Unique 19th century Birr reformation revisited

Thursday, 28 December 2017

Unique 19th century Birr reformation revisited thumbnailBrian Kennedy pictured in the County Arms Hotel with members and friends of Birr Historical Society following his talk on The Crotty cousins and their schism. MT52969JOC

THE memorable lives of Michael and William Crotty, and their splitting of the Roman Catholic community in Birr from the 1820's to 1840's, was a unique event in Irish history. The origins of the schism was discussed at the December meeting of Birr Historical Society by Brian Kennedy.
The story began some years before the arrival of Father Michael Crotty in Birr. In 1818, following an ecclesiastical trial of Father Matthew Corbett in Castleconnell Church, the local mob dissatisfied with the verdict of the trial, threatened to throw Bishop O'Shaughnessy and his carriage into the River Shannon. He was saved by the intervention of Father Michael Crotty Senior, uncle of the man who caused the Birr schism. Michael Junior had been expelled from Maynooth College and the grateful Bishop O'Shaughnessy, as a favour to his uncle, allowed him to go to Saint Suplice Seminary in Paris where he was ordained in 1820. Had this trial not taken place, we would never have heard of Father Michael Crotty or the Birr Schism. Brian outlined how throughout his life, Michael showed signs of paranoia and held it in for Bishop McMahon, biding his time until he could exact revenge because he believed McMahon was against the Crotty family.
On arrival in Birr, Father Michael made acquaintance with the historian Thomas L. Cooke, who was already nursing a grievance, believing that the Chapel committee formed in 1808 prevented him from getting his desired front pew because he was not a native of the parish. Together, the two proved to be a formidable alliance, with Crotty being advised on legal matters by Cooke who often sheltered him in his Emmet Street home.
During a short transfer to Shinrone, Crotty again managed to get into trouble when he struck a courting couple who were advised by a local Orangeman to prosecute him. The case came before Birr Quarter Sessions and when it eventually went to trial, one of the jurors was Thomas Blake, a member of the Chapel committee and father of Thomas Blake who replaced Crotty. Crotty blamed him for influencing the jury against him. A measure of Crotty's popularity was that a collection for the 20 fine raised double that sum. Around this time, Crotty and Cooke accused the Chapel building committee of misappropriating money collected to build St Brendan's RC Church. Following an audit of the accounts, it was found that the books were badly kept but there was no evidence of fraud. This was not accepted by Crotty or his followers.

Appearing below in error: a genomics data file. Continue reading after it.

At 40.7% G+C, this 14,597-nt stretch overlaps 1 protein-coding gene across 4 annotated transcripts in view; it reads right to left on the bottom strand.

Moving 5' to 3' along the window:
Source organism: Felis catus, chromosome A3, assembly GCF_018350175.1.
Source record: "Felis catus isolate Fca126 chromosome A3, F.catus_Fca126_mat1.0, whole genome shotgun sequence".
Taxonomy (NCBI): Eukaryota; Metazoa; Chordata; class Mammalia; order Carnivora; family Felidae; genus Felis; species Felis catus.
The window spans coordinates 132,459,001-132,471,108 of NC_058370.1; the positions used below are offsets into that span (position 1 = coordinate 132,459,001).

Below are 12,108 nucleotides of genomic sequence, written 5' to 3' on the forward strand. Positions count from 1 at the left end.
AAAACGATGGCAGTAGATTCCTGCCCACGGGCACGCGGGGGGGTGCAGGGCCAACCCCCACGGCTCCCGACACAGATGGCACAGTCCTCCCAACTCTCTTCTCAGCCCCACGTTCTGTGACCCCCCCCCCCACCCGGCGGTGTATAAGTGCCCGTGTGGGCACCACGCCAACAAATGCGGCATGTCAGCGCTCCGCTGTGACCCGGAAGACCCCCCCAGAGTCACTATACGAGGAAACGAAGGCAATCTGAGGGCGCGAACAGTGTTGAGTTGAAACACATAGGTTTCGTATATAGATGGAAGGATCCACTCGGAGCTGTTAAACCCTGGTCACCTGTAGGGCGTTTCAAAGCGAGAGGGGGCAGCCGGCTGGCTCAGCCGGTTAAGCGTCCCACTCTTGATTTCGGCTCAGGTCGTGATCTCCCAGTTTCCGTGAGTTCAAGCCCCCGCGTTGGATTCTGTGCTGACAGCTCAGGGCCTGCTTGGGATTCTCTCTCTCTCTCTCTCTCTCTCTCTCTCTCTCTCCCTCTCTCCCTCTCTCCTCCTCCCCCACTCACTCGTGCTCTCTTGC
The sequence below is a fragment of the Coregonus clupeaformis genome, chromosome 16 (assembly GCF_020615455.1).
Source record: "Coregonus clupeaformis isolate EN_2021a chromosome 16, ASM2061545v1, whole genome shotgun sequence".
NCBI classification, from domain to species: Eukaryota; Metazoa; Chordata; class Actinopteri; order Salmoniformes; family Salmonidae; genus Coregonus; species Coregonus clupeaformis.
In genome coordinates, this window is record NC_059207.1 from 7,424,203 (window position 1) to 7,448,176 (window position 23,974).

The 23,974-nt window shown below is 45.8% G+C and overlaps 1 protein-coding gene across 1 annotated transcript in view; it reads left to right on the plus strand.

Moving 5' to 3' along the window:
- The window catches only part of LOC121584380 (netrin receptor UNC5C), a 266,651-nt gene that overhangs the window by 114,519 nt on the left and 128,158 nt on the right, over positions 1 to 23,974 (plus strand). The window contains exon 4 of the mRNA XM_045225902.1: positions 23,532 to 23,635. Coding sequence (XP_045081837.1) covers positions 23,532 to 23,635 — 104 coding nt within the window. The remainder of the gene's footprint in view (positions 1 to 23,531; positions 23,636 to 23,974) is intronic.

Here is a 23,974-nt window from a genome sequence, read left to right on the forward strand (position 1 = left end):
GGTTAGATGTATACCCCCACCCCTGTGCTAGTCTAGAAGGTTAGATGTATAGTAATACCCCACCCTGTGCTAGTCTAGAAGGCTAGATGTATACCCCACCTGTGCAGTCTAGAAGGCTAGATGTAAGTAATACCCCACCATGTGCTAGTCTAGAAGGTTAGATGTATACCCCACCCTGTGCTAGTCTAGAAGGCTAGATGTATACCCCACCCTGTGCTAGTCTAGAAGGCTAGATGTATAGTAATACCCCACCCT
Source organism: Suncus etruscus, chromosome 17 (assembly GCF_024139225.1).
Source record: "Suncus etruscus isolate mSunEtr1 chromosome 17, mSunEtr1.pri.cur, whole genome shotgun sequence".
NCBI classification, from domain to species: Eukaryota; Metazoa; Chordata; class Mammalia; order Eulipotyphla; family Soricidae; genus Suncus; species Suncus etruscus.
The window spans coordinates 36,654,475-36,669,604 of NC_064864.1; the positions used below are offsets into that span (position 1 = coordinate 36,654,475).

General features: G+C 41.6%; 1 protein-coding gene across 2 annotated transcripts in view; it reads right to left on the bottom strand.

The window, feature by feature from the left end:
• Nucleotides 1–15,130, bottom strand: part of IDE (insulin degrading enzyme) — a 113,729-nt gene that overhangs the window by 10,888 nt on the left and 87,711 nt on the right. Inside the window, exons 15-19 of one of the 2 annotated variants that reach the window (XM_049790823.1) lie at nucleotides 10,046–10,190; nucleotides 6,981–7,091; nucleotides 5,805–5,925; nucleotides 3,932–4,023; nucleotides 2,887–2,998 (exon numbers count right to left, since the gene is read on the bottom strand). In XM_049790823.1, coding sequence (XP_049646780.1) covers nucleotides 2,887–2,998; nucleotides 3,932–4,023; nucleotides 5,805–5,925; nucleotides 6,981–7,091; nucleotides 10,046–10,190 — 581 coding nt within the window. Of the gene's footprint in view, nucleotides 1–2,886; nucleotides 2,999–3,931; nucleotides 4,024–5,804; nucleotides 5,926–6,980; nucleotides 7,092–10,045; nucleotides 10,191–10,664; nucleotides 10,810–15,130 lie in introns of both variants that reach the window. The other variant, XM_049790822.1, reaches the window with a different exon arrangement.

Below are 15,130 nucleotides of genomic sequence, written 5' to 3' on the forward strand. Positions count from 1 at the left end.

The dispute grew increasingly bitter and on completion of the new church in December 1826, there was a battle between Crotty and Father Patrick Kennedy PP over who would get control of the building. It is alleged Crotty said the first Mass there. Things became so bitter, that the Earl of Rosse had to bring 200 soldiers from Crinkle Barracks to secure the church for Father Kennedy. In April 1834, the last major riot occurred and the key held by St Peter above the entrance door to the church was broken when the Crottyites stoned the church. On occasion, Crotty's followers numbered up to 6,000.